The royal Château de Chambord at Chambord, Loir-et-Cher, France, is one of the most recognisable châteaux in the world because of its very distinctive French Renaissance architecture which blends traditional French medieval forms with classical Renaissance structures. The building, which was never completed, was constructed by King Francis I of France.
Chambord is the largest château in the Loire Valley; it was built to serve as a hunting lodge for Francis I, who maintained his royal residences at the châteaux of Blois and Amboise. The original design of the Château de Chambord is attributed, though with some doubt, to Domenico da Cortona; Leonardo da Vinci may also have been involved.
Chambord was altered considerably during the twenty-eight years of its construction (1519–1547), during which it was overseen on-site by Pierre Nepveu. With the château nearing completion, Francis showed off his enormous symbol of wealth and power by hosting his old archrival, Emperor Charles V, at Chambord.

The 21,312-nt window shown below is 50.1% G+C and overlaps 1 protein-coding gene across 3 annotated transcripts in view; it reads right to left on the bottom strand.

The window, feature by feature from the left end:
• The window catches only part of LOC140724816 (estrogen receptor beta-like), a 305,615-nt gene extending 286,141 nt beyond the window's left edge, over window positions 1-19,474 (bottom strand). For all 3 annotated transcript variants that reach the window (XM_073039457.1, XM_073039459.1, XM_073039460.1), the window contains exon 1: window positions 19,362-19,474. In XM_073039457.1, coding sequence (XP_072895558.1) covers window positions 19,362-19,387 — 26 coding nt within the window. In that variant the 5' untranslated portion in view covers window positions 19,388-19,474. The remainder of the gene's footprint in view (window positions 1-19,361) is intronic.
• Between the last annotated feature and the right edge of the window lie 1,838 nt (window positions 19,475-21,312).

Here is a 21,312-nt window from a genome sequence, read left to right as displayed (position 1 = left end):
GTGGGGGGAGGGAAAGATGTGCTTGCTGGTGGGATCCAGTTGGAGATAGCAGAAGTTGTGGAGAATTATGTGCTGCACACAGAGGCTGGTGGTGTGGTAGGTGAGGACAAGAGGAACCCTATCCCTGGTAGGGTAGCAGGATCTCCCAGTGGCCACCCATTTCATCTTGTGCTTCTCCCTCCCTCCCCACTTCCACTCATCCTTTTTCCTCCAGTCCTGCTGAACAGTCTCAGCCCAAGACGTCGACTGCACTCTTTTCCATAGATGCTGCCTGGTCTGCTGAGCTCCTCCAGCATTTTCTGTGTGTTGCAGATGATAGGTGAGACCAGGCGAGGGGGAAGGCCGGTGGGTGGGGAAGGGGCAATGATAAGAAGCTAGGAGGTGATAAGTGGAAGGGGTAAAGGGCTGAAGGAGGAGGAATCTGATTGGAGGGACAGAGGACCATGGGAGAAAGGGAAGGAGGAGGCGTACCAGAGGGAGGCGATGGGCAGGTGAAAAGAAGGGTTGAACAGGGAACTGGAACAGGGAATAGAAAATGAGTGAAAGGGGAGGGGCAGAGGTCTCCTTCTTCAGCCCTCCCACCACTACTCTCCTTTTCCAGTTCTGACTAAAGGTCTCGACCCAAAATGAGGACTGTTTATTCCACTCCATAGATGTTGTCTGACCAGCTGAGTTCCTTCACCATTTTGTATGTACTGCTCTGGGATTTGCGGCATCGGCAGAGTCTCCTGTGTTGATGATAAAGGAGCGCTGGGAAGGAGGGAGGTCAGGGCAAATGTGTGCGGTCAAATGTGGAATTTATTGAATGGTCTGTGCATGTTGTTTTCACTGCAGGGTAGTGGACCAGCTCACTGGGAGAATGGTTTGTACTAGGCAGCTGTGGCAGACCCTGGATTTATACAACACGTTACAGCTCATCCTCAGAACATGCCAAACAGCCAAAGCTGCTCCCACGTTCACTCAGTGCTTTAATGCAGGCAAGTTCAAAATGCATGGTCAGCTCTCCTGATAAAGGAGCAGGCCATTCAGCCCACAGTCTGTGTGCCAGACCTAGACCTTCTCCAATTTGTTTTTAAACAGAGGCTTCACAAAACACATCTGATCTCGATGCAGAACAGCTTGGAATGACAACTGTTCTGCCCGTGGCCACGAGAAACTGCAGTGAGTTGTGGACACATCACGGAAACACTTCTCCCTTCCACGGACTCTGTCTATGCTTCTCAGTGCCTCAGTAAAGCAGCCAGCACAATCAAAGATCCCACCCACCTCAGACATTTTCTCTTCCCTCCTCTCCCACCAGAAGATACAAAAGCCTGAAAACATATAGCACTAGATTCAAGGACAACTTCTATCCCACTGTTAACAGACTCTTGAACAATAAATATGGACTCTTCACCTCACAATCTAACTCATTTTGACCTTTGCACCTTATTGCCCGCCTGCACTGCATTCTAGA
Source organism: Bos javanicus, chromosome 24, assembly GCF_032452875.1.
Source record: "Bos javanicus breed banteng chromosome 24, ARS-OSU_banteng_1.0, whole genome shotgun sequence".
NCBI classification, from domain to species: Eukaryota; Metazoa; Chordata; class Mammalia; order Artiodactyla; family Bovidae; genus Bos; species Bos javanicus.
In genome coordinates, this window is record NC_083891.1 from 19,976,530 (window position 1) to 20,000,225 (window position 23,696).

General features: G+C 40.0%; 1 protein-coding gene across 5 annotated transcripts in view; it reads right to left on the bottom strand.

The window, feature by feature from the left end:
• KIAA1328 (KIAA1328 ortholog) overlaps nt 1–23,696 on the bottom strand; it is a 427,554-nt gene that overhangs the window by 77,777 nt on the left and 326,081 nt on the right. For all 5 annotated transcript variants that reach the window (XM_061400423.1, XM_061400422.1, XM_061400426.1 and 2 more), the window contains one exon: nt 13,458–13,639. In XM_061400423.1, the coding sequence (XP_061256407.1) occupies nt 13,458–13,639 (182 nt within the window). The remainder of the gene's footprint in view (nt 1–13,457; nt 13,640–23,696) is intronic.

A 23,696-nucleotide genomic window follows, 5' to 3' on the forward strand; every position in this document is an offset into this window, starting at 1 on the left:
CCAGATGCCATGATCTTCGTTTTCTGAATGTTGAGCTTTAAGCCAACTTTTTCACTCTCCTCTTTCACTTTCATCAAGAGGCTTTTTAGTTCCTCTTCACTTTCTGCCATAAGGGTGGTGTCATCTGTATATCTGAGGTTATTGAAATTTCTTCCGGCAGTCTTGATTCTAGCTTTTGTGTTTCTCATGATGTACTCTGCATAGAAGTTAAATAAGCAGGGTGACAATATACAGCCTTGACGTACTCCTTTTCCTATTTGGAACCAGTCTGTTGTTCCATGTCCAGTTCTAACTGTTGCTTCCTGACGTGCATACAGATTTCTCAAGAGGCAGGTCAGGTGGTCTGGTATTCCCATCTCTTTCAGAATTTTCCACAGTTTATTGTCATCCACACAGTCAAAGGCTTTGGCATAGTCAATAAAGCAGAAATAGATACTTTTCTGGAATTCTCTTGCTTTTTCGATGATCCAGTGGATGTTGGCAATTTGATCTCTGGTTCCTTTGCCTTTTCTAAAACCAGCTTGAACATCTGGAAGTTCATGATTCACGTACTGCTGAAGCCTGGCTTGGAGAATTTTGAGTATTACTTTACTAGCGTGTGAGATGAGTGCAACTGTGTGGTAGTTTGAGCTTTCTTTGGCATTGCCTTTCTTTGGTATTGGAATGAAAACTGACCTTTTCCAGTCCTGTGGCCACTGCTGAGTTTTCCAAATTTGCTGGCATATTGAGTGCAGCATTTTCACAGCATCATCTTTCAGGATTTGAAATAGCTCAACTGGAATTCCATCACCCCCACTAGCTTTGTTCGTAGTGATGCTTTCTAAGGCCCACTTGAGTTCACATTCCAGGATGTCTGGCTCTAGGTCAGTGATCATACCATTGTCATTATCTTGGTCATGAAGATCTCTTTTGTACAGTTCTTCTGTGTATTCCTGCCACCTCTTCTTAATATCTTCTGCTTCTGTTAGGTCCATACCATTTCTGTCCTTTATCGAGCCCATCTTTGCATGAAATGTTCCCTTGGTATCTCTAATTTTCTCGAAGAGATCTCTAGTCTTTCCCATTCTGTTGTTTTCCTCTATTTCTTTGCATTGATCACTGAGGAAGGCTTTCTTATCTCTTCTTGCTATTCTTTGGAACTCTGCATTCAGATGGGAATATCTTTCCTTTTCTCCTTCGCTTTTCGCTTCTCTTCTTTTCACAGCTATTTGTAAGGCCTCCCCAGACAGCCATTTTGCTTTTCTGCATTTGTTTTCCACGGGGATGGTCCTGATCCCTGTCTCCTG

In 1792, in the wake of the French Revolution, some of the furnishings were sold and timber removed. For a time the building was left abandoned, though in the 19th century some attempts were made at restoration. During the Second World War, art works from the collections of the Louvre and the Château de Compiègne were moved to the Château de Chambord. The château is now open to the public, receiving 700,000 visitors in 2007. Flooding in June 2016 damaged the grounds but not the château...